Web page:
With many businesses now restarting operations after months of closure, it is important for business owners to ensure the safety of their customers, visitors and staff. In particular, there is a significant risk of microbial contamination in water systems that have remained unused for long periods of time without the proper maintenance. Heating engineers are ideally placed to offer help, advice and improved customer service to businesses.

What are the risks?

Stagnant water in hot and cold water systems provides an ideal environment for bacteria to grow and thrive. There are a number of different types that may be present, but Legionella contamination is a particular concern. Legionella grows most effectively between 25°C and 45°C, and inhaling water droplets containing the bacteria can cause Legionnaires’ disease, a potentially fatal type of pneumonia. Therefore, all hot and cold water outlets, showers and any other fittings or equipment that create water spray or vapour are a potential source of the bacteria. Employers and those responsible for the premises have a legal responsibility to protect those using the building from Legionella under the Health and Safety at Work Act (HSW) and Control of Substances Hazardous to Health Regulations (COSHH).

This is an issue for any premises that have not been used due to COVID-19 restrictions but large buildings with long pipe runs and those with cold water storage tanks are at particular risk. This is due to the quantity of stagnated water that may be present. Also, older systems that have been modified or adapted throughout their life may contain areas of pipework, such as dead legs, where bacteria can grow more easily.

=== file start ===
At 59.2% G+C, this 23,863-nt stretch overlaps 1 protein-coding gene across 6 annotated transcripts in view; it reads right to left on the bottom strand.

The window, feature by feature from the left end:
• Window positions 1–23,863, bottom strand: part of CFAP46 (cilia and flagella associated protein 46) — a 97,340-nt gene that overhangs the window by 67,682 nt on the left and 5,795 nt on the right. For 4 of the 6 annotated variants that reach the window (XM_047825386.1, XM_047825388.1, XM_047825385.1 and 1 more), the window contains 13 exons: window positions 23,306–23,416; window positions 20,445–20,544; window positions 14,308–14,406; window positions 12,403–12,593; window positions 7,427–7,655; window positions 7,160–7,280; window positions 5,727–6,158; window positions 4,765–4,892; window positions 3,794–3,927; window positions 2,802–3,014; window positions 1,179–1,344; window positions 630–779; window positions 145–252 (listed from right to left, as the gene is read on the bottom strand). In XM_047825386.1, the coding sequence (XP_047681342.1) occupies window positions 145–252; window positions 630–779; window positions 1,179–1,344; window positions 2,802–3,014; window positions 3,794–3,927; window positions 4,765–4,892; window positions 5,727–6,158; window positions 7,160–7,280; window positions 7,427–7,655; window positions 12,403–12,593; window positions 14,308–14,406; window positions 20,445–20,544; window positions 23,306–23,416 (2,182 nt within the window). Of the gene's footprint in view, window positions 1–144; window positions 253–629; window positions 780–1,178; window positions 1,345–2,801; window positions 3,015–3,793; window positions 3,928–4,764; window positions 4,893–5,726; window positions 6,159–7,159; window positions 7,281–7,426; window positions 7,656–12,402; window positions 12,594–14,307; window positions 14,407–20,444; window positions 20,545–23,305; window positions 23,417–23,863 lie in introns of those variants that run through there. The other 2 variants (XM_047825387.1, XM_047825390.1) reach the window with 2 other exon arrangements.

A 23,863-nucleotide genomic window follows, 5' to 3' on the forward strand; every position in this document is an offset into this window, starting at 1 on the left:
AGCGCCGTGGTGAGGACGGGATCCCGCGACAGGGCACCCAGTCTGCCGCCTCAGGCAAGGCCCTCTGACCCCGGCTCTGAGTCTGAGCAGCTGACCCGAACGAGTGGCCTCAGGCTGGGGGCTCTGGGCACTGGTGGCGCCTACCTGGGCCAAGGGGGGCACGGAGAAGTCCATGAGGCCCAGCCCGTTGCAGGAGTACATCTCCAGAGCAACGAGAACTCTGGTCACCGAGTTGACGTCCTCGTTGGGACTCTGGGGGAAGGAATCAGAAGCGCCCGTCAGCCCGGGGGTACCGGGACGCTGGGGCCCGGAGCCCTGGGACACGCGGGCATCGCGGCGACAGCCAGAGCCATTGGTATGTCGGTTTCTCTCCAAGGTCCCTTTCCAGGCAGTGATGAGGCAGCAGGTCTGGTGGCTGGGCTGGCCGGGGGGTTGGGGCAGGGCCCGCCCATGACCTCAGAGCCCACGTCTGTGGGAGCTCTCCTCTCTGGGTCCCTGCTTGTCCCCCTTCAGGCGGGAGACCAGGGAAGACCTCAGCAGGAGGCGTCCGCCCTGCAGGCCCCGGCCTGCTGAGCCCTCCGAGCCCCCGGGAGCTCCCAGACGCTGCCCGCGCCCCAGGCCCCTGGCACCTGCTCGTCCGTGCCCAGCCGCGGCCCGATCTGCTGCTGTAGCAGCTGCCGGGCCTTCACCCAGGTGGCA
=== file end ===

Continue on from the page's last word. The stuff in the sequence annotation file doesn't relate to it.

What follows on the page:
Some business owners may not be aware of these risks or may overlook the heating and water systems among the many other factors to consider when reopening. Therefore, heating engineers can provide significant value to customers by offering help and advice.

What can be done?

It is important for building owners and managers to look at the guidance offered by the Health and Safety Executive (HSE) and receive help from professionals in addressing any issues.

There are some simple steps that can be recommended to customers to help minimise the Legionella risk. Firstly, that every tap and outlet should be opened and allowed to run for several minutes. This will help to flush out any stagnant water that may have collected in pipework, cylinders and water tanks during the lockdown. It is essential for the person carrying out this task to adequately protect themselves from any exposure to the bacteria with the correct personal protective equipment (PPE), including a mask. It is particularly important when operating showers or spray taps as Legionella is easily transferred via a fine spray.

In terms of dealing with bacteria in the system, Legionella cannot survive temperatures over 60C so it is possible to decontaminate hot water systems through thermal pasteurisation. Among the most common approaches for cold water systems is chemical disinfection.

Furthermore, with the bacteria vulnerable to higher temperatures, it is essential to ensure that the building’s hot water system can heat and then store the water above 60C. The HSE also recommends that water is distributed at 50C or higher to prevent bacteria growth, so ensuring pipework is sufficiently insulated, especially on long pipe runs, is important. Similarly, below 20C Legionella bacteria are dormant. As such, insulating cold water pipes may also be advised to prevent the water temperature rising as it moves through the building.

However, it is worthwhile reminding customers that with minimal use over recent months there is an increased risk of issues with the system or even failure of appliances such as the boiler. Offering a package of checks, service and maintenance to these customers allows heating businesses to provide a value-added offering and help customers avoid issues that may delay reopening further.

With businesses needing to make up for lost trading during the pandemic it is important for them to get back up and running quickly, efficiently and safely. You can help your customers achieve this by offering specialist help, advice and services for their heating and hot water systems.